Economic Consequences of Automobile Accident Injuries, Volume 2

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Department of Transportation, Automobile Insurance and Compensation Study, 1970 - Traffic accidents
 

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Page 28 - All information which would permit identification of the individual will be held strictly confidential, will be used only by persons engaged in and for the purposes of the survey and will not be disclosed or released to others for any other purposes (22 FR 1687).
Page 193 - ... damage to his automobile could not be assessed against the wrongdoer. Such gaps are not mentioned to the respondents in the question which was posed. It also is telling that Question A67 does not include the problem of pain and suffering, although it is part of Question A61 which has similar purpose: On this card you will find a list of various things people have mentioned as reasons for carrying automobile insurance. As I mention each one. would you please tell me whether you think it is a very...
Page 56 - What was the total income of this family during the past 12 months? This includes wages and salaries, net income from business or farm, pensions, dividends, interest, rent...
Page 98 - ... as 18-75 years. The income averages generally come from household surveys conducted with a cross section of the population at a given point in time. Since the average incomes based on these surveys are generally tabulated only for age groups (eg, 35-44 years) rather than for single years of age, it is assumed that the average income for the entire age group applies to each of the single years of age within the group. Perhaps the major shortcoming...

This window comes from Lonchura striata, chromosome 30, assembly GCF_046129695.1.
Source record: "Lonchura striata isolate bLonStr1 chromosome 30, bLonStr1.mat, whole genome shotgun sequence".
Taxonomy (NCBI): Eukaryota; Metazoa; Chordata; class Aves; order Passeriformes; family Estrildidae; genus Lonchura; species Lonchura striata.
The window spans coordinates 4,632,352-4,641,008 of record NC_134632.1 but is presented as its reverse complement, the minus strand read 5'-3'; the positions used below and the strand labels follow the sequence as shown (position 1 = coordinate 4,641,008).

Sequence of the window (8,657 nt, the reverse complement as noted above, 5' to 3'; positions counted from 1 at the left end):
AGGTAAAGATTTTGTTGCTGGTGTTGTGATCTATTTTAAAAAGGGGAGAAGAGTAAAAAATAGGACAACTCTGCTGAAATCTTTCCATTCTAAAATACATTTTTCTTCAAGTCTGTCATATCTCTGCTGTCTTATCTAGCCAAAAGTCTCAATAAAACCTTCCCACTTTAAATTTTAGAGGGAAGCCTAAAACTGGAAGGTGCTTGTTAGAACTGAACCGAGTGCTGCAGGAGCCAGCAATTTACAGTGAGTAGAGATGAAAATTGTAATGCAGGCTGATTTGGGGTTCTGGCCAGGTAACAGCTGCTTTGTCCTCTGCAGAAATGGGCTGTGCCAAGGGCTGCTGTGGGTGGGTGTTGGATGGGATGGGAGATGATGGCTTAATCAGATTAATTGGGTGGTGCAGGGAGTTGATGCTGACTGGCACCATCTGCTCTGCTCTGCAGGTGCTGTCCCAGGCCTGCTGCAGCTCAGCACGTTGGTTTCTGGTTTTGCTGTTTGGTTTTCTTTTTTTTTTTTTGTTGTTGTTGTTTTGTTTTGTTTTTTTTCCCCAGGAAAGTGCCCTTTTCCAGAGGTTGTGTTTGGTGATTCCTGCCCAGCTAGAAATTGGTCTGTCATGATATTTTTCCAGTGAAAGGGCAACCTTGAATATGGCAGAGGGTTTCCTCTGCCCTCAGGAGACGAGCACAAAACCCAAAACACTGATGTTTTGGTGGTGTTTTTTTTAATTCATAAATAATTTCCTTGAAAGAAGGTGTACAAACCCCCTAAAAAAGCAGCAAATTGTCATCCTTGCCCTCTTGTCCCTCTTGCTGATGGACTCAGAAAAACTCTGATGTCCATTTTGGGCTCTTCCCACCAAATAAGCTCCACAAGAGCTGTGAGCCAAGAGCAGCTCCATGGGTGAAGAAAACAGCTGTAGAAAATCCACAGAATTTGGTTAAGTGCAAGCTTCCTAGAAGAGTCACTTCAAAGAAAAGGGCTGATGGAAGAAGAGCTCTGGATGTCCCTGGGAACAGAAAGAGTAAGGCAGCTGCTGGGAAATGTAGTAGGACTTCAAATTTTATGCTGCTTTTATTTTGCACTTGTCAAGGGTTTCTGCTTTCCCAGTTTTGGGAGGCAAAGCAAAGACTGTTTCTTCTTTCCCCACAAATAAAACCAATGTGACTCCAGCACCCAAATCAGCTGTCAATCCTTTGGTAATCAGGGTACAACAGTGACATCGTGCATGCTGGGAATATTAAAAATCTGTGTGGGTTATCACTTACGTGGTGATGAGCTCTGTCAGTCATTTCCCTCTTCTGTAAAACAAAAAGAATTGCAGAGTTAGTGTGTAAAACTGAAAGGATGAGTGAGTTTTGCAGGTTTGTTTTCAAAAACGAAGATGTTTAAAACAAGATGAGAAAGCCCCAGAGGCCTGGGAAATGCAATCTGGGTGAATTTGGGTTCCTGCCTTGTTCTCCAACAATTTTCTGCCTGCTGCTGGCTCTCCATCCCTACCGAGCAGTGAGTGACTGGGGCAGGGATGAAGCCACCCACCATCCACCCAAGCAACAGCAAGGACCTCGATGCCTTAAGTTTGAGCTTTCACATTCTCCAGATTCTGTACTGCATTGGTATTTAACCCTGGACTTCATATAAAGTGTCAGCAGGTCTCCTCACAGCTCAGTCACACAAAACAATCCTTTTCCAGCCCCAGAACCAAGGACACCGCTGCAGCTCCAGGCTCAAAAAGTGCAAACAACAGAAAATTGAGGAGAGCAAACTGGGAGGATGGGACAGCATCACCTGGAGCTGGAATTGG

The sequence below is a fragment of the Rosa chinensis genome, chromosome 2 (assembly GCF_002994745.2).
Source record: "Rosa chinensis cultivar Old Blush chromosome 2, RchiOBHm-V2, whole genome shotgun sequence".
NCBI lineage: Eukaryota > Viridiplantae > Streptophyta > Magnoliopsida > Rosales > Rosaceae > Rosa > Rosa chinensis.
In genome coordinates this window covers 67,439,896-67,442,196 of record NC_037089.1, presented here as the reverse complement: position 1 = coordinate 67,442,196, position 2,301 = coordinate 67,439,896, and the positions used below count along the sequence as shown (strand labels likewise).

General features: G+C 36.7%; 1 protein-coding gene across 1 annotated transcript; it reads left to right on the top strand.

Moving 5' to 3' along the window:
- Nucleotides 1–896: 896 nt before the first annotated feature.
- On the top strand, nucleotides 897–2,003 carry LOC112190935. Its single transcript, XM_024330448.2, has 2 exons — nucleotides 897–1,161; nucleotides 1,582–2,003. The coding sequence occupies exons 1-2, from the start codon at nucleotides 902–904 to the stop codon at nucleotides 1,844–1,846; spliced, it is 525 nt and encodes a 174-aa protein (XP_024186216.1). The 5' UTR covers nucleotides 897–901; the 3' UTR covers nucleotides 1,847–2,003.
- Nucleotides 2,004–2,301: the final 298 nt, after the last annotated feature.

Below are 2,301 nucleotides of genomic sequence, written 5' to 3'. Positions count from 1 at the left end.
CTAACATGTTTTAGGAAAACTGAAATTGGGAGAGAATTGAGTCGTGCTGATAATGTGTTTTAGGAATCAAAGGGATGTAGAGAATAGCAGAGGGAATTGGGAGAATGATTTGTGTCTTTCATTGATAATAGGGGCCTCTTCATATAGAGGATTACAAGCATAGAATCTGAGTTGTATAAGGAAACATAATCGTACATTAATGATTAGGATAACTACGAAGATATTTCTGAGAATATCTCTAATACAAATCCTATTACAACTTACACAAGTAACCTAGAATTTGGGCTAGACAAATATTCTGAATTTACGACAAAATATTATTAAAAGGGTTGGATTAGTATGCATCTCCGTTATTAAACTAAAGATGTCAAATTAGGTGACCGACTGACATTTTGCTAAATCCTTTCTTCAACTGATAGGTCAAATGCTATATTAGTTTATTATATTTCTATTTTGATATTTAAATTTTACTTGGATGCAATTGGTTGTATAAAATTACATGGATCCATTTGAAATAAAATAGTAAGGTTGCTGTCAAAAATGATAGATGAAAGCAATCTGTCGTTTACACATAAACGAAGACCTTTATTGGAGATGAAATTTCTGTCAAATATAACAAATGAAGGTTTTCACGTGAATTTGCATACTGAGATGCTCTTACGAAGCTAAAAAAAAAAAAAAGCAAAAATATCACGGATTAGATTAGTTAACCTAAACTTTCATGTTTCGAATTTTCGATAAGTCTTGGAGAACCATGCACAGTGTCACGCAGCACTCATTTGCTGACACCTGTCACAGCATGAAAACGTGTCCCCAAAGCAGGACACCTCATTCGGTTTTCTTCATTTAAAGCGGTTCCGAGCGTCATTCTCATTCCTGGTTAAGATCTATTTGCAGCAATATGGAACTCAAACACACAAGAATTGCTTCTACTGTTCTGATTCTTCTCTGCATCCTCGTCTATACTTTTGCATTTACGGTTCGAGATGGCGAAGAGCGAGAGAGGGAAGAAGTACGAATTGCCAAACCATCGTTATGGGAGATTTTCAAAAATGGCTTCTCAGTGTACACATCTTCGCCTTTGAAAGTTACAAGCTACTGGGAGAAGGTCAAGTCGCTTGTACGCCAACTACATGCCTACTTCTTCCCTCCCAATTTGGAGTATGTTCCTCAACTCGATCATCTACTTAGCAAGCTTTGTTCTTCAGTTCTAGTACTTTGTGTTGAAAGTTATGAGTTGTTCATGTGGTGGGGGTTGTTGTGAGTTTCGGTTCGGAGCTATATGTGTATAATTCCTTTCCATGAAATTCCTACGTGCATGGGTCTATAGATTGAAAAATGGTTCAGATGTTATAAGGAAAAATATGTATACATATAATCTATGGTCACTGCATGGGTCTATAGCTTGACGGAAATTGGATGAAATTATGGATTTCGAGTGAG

Page 69 - Employee of a private company, business, or individual for wages, salary, or commissions. Government employee (Federal, State, or local). Self-employed in own business, professional practice, or farm. Working without pay in a family business or farm. 20. Place of work : If working last week — What city or town did he work in? Specify whether — "In city limits.
Page 59 - Suppose auto insurance were made similar to fire or hospital insurance. Then, in case of an accident your losses — including damage to your car, hospital or doctor bills, and loss of wages — would be paid by your own insurance company, no matter whether you or the other driver were at fault.
Page 59 - Suppose the second type of insurance— the one which pays no matter who is at fault— costs less than the first type; would you then prefer Type X or Type Y insurance?
Page 198 - The statistical tabulation of responses by the Survey Research Center is inadequate regarding the above two questions. It states that 40 per cent favors no-fault without qualification but that 35 per cent favors fault even if it is more costly.
Page 198 - Respondents were nearly evenly split on one item (perhaps indicating their confusion about the item) : 9. People hurt in a car accident should be paid only for their medical, hospital bills, car repairs, but not for their pain and suffering if this would lower insurance prices.
Page 59 - Depending on the other driver having insurance or assets sufficient to pay you for your losses. Type Y pays for all expenses of the accident (including medical costs and loss of earnings) , nothing for pain and suffering; Requires no need to establish proof that the other driver was at fault and other person has no right to sue you for accident injuries: Payment by your own insurance company; Depending on the limits of your own insurance (not the limits of the other driver's insurance...

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